Magazine article New Statesman (1996)

The Playground Bully: US Missiles Are the Policemen of a Global Market, Just as the Royal Navy Was in the 19th Century. Can US Hegemony Last Longer Than Britain's? (Essay)

Magazine article New Statesman (1996)

The Playground Bully: US Missiles Are the Policemen of a Global Market, Just as the Royal Navy Was in the 19th Century. Can US Hegemony Last Longer Than Britain's? (Essay)

Article excerpt

An extraordinary experiment has dominated world history since the fall of communism: the construction of a global market unsupported by a global state. Except in France, the political elites of the west insist, with breathtaking insouciance, that this experiment is necessary, inevitable and benign. In truth, it is much more hazardous than they appreciate. Historically, states came before markets. Adam Smith may have been right that a propensity to "truck, barter and exchange" is fundamental to human nature but, as the history of his own country showed, that propensity could not be fully realised until a powerful and impersonal state, with the will and capacity to enforce contracts, keep the peace and dismantle traditional obstacles to the operation of market forces, had come into existence. National markets were created by nation states; the states concerned were then sustained by the wealth that national markets brought in their train.

To be sure, the 19th century saw an experiment in stateless globalisation presaging the one through which we are now living. As far back as 1847, Marx and Engels proclaimed the "universal interdependence of nations" in The Communist Manifesto. They were premature but, by the late 19th century, a global market, more complete than anything seen until our own day, was unmistakably in being. It, too, had developed without the help of a global state.

The surrogate for such a state -- the architect and linchpin of the global market -- was Great Britain, the world's first global hegemon. The Royal Navy policed the world's sea lanes, opening markets in distant continents and keeping them open. The world's trade was conducted in sterling, and largely carried in British ships. The gold standard, operated by the Bank of England, ensured currency stability across the globe. Britain was overwhelmingly the world's chief creditor nation, earning vast sums from overseas investments and exporting capital on a huge scale. Her formal empire was the biggest in human history. It was buttressed by an informal one: the economic ties that bound Buenos Aires to London were as strong as those that bound Brisbane and Bombay; the British ideal of gentlemanly capitalism flourished as vigorously in Hamburg as in Hudders-field, in Cambridge, Massachusetts, as in Cambridge, England.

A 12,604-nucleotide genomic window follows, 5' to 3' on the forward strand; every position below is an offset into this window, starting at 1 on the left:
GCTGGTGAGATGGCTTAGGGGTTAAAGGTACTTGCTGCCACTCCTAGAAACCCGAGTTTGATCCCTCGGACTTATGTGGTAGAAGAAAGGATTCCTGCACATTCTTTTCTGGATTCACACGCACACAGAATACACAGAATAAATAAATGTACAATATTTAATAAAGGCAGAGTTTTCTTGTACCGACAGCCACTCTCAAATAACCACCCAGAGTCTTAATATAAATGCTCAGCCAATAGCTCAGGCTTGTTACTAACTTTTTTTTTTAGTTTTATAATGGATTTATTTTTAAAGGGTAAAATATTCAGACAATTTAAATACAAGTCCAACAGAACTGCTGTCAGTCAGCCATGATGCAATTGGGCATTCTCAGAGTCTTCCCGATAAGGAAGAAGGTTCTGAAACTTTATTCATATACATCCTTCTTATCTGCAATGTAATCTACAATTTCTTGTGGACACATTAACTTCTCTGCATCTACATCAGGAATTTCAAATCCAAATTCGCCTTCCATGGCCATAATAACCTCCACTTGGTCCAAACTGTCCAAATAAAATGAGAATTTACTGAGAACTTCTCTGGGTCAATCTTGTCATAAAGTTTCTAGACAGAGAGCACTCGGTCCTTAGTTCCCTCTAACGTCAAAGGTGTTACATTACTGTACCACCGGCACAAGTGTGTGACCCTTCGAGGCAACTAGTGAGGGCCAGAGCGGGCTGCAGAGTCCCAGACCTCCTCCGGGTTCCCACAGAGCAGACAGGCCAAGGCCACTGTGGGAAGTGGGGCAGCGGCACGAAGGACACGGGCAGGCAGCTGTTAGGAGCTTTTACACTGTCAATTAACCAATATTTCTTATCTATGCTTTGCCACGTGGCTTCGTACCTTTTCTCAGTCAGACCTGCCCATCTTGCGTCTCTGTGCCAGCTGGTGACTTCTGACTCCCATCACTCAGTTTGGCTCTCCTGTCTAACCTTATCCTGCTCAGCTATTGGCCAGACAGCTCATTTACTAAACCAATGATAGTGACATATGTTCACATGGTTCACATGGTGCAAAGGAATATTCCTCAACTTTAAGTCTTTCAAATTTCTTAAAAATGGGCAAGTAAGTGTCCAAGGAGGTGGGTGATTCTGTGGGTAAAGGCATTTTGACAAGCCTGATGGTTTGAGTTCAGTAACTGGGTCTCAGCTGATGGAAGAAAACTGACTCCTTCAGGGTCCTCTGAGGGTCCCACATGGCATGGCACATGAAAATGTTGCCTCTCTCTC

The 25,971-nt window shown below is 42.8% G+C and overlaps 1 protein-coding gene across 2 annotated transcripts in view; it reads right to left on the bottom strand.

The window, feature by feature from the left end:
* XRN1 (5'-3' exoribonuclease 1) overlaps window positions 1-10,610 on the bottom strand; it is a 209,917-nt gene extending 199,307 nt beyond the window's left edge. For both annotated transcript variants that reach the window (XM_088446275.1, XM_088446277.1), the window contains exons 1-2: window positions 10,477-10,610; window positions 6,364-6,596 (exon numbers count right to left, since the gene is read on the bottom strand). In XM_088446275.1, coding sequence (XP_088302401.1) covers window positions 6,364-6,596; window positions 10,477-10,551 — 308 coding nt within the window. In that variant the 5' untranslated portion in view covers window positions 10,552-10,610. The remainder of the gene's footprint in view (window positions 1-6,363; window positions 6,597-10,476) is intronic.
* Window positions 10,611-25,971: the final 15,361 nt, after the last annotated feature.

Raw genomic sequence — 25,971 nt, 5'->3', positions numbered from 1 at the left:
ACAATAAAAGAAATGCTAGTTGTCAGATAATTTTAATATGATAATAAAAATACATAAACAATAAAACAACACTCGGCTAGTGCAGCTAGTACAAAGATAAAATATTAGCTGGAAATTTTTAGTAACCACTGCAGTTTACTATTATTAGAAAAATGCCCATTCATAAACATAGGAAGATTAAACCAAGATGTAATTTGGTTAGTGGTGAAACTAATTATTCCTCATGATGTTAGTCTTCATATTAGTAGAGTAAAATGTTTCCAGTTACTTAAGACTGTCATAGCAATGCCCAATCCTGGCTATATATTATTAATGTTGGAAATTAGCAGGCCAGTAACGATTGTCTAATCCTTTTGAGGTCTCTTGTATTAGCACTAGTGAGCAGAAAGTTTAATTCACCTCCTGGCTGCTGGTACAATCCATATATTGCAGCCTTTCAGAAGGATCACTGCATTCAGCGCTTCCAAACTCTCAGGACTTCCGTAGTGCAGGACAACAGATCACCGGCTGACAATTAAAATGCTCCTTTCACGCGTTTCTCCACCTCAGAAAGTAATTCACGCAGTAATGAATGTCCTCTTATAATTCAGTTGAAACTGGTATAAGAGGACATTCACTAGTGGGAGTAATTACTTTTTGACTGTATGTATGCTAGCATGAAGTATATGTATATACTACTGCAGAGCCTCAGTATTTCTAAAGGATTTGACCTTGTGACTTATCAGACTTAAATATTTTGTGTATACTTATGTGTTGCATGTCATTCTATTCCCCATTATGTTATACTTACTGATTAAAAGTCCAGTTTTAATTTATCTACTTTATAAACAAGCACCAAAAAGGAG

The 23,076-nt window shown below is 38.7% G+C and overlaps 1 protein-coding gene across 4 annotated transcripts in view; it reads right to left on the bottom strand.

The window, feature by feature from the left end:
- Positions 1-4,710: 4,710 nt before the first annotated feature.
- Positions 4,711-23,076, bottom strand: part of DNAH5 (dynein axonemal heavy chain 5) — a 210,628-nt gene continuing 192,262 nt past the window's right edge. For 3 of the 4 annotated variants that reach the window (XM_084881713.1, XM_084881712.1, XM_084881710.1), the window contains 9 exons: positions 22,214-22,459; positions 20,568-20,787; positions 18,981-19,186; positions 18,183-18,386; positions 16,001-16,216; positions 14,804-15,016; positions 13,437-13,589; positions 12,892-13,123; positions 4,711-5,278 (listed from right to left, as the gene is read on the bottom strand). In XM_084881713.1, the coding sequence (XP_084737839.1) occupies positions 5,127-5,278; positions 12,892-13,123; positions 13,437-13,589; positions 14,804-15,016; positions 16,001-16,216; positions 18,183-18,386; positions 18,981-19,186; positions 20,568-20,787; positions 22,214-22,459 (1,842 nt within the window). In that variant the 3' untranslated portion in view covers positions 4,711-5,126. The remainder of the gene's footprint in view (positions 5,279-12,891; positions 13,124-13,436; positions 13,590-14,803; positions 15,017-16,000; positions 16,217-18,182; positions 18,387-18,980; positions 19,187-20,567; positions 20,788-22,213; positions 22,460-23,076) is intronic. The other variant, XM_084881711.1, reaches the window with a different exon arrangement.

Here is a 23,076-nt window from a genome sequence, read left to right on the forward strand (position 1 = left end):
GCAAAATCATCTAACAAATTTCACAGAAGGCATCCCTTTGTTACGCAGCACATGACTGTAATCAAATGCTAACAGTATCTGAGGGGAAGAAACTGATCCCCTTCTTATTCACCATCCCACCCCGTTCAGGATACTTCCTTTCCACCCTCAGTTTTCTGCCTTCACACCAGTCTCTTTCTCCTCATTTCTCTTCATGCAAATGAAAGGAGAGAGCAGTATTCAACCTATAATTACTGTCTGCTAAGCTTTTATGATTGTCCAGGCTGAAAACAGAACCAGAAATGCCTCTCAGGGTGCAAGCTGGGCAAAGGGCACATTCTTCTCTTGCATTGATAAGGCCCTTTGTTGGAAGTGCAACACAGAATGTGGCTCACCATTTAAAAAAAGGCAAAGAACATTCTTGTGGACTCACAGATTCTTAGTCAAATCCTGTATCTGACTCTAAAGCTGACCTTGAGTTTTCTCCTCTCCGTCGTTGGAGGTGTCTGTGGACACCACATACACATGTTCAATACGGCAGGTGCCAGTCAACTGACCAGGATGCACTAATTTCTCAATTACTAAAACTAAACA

But Britain's days as a hegemon were numbered, and the global market she had brought into being came to a bad end. The dynamic continental powers that triumphed in the American civil war and the Franco-Prussian war -- the US and imperial Germany -- challenged her politically, economically and, in the German case, militarily. By the turn of the 19th and 20th centuries, far-sighted intellectuals and politicians, from Alfred Milner and Joseph Chamberlain on the right to Sidney Webb and Ramsay MacDonald on the left, were beginning to suspect that she was no longer strong enough to bear the burdens of hegemony. Their suspicions turned out to be only too well-founded. In the 1920s, British political and economic elites made heroic, self-lacerating efforts to repair the damage that the First World War had inflicted on the global system and to put Britain back on her hegemonic perch. But when the national government was forced off the gold standard in 1931, the game was up. The global system collapsed, with disastrou s consequences for the entire world.

Will history repeat itself? Or will we learn from it to shape a more enduring, multilateral, civic version of globalisation, based on law, negotiation and political participation rather than on the power of an inevitably self-interested and temporary hegemon? These questions reverberated through the anguished debates that followed last year's atrocities in America, and will do so again after Bali. They hovered over the Johannesburg Earth Summit, and they haunt the UN Security Council and the feverish diplomatic manoeuvres over arms inspection in Iraq. …

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